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Spam: What is it?
Legally, spam is not only the sending of unsolicited commercial electronic messages, but also the unauthorized alteration of transmission data, the installation of computer programs without consent, false or misleading electronic representations (including websites), the unauthorized collection of electronic addresses and the collection of personal information by accessing a computer system in contravention of an Act of Parliament.
It can be malware, spyware, address harvesting, and false or misleading representations involving the use of any means of telecommunications, short message services (SMS), social networking, websites, URLs and other locators, applications, blogs, Voice over Internet Protocol (VoIP), and any other current or future Internet and wireless telecommunication threats prohibited by Canada's anti-spam legislation.
CASL also prohibits anyone from installing software—including updates—on your electronic devices without your consent. Protect your devices.
Spam: Protect yourself
Spam: Fight it
Do you think you're getting spammed? Here are some options to fight it.
Report it. If you have received an email for which you did not give consent or that you believe is misleading or fraudulent, forward it to the Spam Reporting Centre. This new centre, created under CASL, will be used by the CRTC, the Competition Bureau and the Office of the Privacy Commissioner of Canada to investigate serious cases and take necessary action against this activity.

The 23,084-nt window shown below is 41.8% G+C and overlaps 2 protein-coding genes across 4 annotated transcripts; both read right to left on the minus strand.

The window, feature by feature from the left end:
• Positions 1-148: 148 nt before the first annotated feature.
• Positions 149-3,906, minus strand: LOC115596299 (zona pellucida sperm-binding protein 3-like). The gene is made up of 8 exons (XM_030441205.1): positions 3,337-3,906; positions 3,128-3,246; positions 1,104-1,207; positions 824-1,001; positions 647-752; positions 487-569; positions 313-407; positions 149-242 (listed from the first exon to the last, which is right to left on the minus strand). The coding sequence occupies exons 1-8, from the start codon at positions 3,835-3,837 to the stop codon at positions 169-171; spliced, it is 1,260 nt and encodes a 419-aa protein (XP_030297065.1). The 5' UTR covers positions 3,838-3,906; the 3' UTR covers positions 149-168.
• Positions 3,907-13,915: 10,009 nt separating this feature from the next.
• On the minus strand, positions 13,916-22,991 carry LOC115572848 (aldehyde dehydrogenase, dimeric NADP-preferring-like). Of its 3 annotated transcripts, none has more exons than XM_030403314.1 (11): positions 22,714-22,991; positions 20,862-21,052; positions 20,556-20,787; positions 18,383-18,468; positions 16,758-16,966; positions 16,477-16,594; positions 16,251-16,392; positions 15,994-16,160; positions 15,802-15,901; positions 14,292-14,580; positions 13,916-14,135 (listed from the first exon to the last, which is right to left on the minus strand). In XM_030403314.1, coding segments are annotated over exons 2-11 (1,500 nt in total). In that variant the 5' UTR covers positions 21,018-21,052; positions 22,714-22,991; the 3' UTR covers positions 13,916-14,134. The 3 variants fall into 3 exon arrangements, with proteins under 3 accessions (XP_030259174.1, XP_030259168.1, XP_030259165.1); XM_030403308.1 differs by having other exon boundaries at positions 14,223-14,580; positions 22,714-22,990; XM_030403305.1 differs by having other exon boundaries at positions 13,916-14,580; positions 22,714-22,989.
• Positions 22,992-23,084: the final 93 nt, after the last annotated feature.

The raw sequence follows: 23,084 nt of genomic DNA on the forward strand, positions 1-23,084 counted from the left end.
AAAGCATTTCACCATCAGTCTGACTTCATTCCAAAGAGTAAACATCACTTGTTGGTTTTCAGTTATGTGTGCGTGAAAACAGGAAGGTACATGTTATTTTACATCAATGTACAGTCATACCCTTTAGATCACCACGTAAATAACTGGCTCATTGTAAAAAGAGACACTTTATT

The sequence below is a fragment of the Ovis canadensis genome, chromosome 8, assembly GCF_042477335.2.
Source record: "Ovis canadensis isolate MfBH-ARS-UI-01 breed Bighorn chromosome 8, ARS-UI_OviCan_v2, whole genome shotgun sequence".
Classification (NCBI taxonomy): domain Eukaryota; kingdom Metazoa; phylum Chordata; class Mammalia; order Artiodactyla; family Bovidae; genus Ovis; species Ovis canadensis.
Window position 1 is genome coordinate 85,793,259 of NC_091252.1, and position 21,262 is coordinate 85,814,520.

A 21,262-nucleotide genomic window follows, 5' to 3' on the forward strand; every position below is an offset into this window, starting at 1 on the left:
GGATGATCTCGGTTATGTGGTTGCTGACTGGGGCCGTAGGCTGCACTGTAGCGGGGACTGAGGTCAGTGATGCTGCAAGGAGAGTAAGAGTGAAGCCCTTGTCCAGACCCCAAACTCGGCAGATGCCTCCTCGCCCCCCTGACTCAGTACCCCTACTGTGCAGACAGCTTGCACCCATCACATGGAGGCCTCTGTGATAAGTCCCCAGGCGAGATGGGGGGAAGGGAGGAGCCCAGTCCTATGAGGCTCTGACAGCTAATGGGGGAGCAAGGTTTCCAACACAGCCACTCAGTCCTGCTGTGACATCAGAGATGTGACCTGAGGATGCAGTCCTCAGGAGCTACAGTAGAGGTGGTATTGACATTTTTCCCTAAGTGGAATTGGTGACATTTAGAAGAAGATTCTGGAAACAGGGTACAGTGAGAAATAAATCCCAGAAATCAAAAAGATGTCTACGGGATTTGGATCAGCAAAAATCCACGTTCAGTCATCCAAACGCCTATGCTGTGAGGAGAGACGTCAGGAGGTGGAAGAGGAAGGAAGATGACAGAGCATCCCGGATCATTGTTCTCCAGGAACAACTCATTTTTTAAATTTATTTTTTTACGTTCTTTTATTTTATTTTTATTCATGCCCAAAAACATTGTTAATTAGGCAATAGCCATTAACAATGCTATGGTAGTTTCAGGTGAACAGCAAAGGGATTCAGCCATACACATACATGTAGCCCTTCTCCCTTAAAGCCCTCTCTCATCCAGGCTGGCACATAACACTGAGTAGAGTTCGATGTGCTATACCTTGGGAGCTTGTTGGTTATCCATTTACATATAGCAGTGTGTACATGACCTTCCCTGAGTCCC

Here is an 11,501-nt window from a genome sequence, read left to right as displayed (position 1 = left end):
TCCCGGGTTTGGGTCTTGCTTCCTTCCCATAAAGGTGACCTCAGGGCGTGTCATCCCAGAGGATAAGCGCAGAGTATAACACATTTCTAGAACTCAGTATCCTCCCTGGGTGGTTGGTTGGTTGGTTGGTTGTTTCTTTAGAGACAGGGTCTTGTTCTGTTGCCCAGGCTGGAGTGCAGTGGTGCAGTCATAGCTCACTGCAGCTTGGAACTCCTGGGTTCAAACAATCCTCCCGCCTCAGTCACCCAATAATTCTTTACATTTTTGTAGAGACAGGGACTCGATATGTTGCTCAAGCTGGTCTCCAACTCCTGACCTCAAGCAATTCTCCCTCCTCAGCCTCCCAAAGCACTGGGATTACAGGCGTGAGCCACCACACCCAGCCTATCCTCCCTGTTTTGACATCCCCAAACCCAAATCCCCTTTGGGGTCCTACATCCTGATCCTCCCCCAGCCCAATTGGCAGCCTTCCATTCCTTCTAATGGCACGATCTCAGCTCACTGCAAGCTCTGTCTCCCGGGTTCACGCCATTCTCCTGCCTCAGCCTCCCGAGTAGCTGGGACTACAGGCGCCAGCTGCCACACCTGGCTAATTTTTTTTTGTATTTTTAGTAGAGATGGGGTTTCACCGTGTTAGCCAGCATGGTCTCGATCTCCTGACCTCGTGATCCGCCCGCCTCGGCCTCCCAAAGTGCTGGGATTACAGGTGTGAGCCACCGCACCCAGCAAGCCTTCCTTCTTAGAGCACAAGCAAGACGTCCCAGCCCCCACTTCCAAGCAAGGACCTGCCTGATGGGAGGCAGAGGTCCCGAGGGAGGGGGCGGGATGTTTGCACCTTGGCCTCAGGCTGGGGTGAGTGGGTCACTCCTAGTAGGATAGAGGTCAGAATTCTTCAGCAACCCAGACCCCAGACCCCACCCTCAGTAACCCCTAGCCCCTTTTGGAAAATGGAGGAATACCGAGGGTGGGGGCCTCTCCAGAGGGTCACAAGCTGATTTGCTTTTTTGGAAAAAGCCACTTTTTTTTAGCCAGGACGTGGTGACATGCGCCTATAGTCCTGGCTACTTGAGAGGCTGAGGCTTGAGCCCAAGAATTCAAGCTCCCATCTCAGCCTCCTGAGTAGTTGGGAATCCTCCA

Don't be embarrassed if you suspect that you may be the target of fraud or if you have already sent funds; you're not alone. Contact the Canadian Anti-Fraud Centre.
Ignore it. Not all spammers are grammatically challenged. Some can be quite sophisticated. There are certain clues that you should look for. Be aware of emails that impersonate companies or people you know, ask for money up front or for your personal or financial information, try to scare you into action, or just seem too good to be true. If you suspect an email is spam, ignore it and delete it. Most importantly, do not click on any links or open any attachments.
Flag it. Most email inboxes today are equipped with sophisticated software that identifies and weeds out spam before it gets to you. If you do get an email that you think is suspicious, mark it as spam. This will move it from your inbox to a special spam folder that is deleted regularly. This will also help your spam filter learn and adjust to your preferences, ensuring that important emails get through while malicious ones do not.
Take legal action. Starting July 1, 2017: Following a three-year transitional period, you will have an option to take civil action against a company or individual that you believe has violated the law.
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